This year, ShibariCon was a fantastically exhausting experience! I almost didn’t go–too much work to do, and too many mundane tasks relating to some real estate I still own in the area. Grudgingly, I admitted that OK, I’ve committed to volunteer; of course I’ll go. But I won’t have fun.
And when I arrived, something changed. All the alienation I’d been feeling due to Seattle’s famous chilly reception melted away. It melted in the warm hugs of friends I was genuinely happy to see and who were genuinely happy to see me. For the first time in over a year, I felt like I belonged in the scene. Doubts, fears and insecurities melted away in the face of catching up with old friends and making new ones. I became the classic Minx, happy, bouncy and ready to have some fun.
I don’t want to be all cheesy and tell you not to be afraid of going to a conference alone. It still sucks to do that, and it’s still hard to try to connect with people in a weekend setting when you’re flying solo. You’ll still get turned down or blown off for scenes; I know I did and was. But my experience ended up being so deliciously positive that I want to share that joy, just in case it might inspire bravery the next time you fly solo at an event.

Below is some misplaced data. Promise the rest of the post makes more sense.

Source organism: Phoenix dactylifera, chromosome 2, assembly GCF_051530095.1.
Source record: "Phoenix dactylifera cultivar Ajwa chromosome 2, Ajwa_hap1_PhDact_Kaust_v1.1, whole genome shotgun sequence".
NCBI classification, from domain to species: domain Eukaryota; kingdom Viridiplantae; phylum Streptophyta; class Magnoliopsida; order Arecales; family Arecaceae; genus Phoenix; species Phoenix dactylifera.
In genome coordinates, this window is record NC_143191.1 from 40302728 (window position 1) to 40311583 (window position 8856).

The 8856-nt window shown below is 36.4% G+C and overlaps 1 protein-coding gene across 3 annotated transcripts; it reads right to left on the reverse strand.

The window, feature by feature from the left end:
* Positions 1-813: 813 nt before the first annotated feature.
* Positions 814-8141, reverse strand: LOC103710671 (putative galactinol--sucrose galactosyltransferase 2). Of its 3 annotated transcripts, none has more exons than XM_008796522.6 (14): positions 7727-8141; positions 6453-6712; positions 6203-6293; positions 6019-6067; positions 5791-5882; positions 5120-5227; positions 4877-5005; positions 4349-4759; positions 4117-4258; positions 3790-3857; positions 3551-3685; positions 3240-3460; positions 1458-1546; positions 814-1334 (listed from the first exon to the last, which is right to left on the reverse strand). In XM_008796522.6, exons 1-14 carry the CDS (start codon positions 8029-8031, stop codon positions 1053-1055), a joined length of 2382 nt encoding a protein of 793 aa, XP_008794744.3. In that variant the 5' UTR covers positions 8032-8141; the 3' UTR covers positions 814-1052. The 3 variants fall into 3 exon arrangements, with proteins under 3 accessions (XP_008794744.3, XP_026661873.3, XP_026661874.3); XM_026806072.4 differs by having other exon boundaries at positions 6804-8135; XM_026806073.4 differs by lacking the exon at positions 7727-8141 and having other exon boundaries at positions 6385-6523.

Stuff I Learned at ShibariCon 2010
- I do belong here. The only one thinking otherwise was me.
- When I am my own best self, wonderful things happen. And when I feel at home and welcomed, I am my own best self. Self-doubt is what kills the confidence, and without confidence, nothing is fun.
- Scheduling at a con is hard/tricky. Cut yourself and your play partners some slack.
- Don’t take it personally. Instead, find a way to take care of yourself that involves sharing your pain (and joy) with others.
- Hide your crazy. But let little bits show in fits of controlled vulnerability. A controlled burn, if you will.
- Never compare yourself to others in any way. Instead, focus on what is making today awesome for you. If you close your eyes and feel a lack of awesome, put your finger on why, and then go ask for that.
- Geek negotiation tip: if you’re unsure of where to start but you know you want to play, instead of asking a person for a scene or play, ask trusted friends whom they would recommend for play who might be free tonight.
- Give your cell phone # to hot guys/girls so they can text you. (Outside the con space, of course)
- Love yourself. Love your kink. Be fascinated by others’ kink.
All of this has me thinking about teaching a ShibariCon for Newbies/Solos class next year, with specific activities designed to help people check their emotional baggage at the door and have the confidence to have fun. Wouldn’t that be a GREAT way to start a con?